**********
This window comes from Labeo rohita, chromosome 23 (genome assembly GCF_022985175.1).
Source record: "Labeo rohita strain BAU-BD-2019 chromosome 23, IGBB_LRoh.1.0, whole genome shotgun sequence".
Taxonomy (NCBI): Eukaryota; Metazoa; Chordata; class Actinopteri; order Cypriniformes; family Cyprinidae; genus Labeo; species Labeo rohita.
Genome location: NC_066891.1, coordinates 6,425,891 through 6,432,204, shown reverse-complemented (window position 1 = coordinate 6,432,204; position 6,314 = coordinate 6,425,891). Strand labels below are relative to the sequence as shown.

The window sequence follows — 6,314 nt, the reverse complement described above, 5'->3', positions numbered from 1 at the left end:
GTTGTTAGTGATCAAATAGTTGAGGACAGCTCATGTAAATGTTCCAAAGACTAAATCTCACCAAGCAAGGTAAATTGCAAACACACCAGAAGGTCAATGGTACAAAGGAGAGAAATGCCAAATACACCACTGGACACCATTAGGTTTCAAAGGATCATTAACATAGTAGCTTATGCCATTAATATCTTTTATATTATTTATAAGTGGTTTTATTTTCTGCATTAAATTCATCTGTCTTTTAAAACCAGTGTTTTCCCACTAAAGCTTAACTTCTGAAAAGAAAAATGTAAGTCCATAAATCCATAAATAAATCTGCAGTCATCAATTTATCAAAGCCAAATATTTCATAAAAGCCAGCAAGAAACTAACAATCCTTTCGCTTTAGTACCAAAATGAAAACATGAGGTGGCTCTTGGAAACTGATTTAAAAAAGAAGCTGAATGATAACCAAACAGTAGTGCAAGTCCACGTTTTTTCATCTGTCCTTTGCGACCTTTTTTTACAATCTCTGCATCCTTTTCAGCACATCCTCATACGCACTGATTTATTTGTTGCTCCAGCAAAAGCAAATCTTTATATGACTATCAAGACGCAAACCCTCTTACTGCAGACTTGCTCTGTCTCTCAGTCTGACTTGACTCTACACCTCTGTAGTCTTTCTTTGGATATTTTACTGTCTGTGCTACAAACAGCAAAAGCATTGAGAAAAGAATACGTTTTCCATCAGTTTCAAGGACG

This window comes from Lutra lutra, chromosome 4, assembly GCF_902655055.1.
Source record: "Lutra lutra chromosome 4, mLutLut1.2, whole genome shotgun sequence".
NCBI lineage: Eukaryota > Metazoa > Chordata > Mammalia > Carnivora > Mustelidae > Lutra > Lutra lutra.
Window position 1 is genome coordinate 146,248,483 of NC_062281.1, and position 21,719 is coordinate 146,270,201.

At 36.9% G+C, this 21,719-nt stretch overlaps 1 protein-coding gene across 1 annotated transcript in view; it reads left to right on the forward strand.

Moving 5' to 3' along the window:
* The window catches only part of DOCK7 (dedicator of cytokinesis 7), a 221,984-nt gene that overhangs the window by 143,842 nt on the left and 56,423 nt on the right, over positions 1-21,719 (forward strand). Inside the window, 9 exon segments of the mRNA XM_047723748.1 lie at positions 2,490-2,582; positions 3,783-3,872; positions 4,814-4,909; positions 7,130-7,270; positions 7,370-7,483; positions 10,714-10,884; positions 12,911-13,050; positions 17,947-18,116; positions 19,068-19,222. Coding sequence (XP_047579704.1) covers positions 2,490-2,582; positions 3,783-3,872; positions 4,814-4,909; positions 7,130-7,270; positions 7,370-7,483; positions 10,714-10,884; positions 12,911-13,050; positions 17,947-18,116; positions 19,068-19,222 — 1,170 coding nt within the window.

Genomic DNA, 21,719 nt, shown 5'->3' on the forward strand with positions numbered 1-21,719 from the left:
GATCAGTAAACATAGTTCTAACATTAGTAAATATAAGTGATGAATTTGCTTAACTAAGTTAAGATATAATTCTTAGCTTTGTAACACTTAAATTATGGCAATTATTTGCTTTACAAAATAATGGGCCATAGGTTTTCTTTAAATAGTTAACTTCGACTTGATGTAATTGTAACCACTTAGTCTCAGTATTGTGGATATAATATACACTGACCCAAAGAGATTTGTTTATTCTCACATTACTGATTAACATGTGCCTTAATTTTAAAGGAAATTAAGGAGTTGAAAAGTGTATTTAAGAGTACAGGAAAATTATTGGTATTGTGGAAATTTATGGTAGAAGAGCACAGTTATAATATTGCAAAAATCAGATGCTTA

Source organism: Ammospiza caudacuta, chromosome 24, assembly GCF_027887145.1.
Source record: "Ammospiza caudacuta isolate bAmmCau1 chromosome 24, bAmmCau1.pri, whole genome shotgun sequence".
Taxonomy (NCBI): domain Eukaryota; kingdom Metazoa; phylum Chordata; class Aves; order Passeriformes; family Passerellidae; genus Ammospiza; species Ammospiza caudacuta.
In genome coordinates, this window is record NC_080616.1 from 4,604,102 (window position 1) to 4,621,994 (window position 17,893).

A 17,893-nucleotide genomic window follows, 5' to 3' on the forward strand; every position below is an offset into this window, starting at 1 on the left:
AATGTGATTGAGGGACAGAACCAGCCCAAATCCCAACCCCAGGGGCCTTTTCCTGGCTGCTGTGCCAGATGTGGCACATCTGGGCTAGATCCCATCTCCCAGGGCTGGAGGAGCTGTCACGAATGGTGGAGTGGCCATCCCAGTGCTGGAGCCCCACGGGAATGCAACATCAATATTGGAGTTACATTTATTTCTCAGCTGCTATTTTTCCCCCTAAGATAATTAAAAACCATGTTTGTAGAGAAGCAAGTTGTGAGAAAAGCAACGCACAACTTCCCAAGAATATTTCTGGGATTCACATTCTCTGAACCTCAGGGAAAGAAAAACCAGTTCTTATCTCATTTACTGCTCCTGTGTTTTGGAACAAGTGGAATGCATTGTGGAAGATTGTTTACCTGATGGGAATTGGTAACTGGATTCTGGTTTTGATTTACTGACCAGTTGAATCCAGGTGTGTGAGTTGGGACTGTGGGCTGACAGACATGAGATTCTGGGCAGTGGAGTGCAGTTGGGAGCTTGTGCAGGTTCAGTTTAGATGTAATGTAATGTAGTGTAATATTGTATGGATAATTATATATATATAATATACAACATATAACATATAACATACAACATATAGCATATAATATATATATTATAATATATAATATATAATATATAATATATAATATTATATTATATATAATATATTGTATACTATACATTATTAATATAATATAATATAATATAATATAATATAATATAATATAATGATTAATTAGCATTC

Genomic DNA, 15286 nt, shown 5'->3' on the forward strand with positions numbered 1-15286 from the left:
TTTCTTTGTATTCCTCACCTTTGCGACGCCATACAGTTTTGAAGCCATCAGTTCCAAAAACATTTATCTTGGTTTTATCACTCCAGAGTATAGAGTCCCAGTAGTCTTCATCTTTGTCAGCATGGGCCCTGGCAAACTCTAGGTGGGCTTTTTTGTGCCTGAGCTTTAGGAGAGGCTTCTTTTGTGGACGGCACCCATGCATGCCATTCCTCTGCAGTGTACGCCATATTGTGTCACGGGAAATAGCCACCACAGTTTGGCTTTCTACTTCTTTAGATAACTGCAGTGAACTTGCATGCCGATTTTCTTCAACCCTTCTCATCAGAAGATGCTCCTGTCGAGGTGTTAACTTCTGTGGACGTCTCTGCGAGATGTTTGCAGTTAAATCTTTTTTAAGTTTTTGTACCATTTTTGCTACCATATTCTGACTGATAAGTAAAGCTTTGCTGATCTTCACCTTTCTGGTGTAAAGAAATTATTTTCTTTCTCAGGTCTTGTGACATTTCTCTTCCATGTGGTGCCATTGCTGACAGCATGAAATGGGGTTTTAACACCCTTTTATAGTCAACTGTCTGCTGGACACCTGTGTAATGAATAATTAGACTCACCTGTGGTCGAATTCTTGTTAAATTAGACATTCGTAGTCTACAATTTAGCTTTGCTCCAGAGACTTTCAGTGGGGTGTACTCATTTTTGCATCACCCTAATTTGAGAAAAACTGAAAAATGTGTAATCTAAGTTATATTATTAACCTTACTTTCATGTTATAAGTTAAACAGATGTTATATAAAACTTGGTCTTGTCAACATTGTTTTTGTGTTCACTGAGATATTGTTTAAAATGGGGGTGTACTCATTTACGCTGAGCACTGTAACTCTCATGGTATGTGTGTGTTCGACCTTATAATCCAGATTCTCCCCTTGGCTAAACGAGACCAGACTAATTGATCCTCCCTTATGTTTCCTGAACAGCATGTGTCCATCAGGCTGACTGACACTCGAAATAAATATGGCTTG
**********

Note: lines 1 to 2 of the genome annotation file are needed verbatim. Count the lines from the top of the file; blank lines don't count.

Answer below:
This window comes from Labeo rohita, chromosome 23 (genome assembly GCF_022985175.1).
Source record: "Labeo rohita strain BAU-BD-2019 chromosome 23, IGBB_LRoh.1.0, whole genome shotgun sequence".